● two take-home assignments (50% of final grade)
● end of term exam (50% of final grade)

The issues I faced in class was that it was not as engaging as I was hoping it to be and this was reflected in various aspects. First off, there was a fall in attendance after a few weeks. Another symptom was that early on I got the impression that many students did not follow the syllabus every week, counting on their cramming skills to perform in the exam. Finally, the work I saw in the longer take-home assignments was not of particular high quality despite the students reporting a lot of stress around the deadline. Once again, I felt that there was a lot of frantic activity to catch-up.

Final exams are a form of assessment that is still used in Computing and having just joined I did not immediately see how counterproductive it was the use of one for a course like mine. Grades on the exam were not particularly high on average and there were lots of students that did badly. At the end of the course I felt disappointed. About 20% of the students had failed and had to resit the exam and I felt the learning objectives for the course were not met. There was a disconnect between me and the students as well as between the students themselves. I was determined to spend a significant part of the summer re-writing the module with another colleague who was going to co-teach it with me in its second iteration.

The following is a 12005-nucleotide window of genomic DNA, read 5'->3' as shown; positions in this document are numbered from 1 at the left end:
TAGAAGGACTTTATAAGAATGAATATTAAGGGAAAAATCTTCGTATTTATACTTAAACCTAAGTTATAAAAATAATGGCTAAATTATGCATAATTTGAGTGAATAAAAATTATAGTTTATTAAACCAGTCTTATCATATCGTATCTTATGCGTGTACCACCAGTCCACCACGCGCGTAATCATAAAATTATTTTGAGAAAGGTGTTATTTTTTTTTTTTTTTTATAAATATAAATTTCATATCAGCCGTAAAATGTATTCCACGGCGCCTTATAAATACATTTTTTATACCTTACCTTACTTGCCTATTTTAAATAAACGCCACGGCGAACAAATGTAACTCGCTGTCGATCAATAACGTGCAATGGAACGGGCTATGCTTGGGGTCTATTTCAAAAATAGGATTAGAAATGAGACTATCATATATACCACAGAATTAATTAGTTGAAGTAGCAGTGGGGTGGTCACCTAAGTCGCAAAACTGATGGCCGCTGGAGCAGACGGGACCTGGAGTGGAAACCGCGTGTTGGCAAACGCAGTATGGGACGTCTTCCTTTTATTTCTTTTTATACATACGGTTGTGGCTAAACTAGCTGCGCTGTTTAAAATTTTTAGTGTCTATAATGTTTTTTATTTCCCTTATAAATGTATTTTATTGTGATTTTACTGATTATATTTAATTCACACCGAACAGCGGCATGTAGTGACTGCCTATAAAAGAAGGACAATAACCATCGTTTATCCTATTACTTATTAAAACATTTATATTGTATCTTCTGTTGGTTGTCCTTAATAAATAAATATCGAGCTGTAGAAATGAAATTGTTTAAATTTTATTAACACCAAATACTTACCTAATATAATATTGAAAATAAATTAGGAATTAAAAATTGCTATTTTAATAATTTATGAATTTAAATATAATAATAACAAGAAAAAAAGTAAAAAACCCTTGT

A way forward

In making improvements for the second iteration of the module we wanted to focus on these key principles:

Principle 1: Allow students time to learn at their own pace by providing all material in advance, a format known as flipped classroom.
Principle 2: Active learning reduces the gap between students in class and improves learning (Biggs & Tang, 2007).
Principle 3: Frequent small assignments promote engagement (Challis, Robinson, & Thomlinson, 2010).

Students should be given the time and space to work, think, research and come up with solutions without stress.

The first thing we decided to do was record all lectures in online videos. Instead of lecturing to 70 students for an hour or more with arguably mixed results we broke up each week’s lecture into three 20 min videos. Figure 1 shows a snapshot of me explaining color spaces using rich media. Students were given access to these videos a week before class so that they could prepare. This knowledge was then taken for granted when they came to class. This model is known as a flipped classroom and research shows that it improves the learning experience of students (Karabulut-Ilgu, Jaramillo Cherrez, & Jahren, 2018).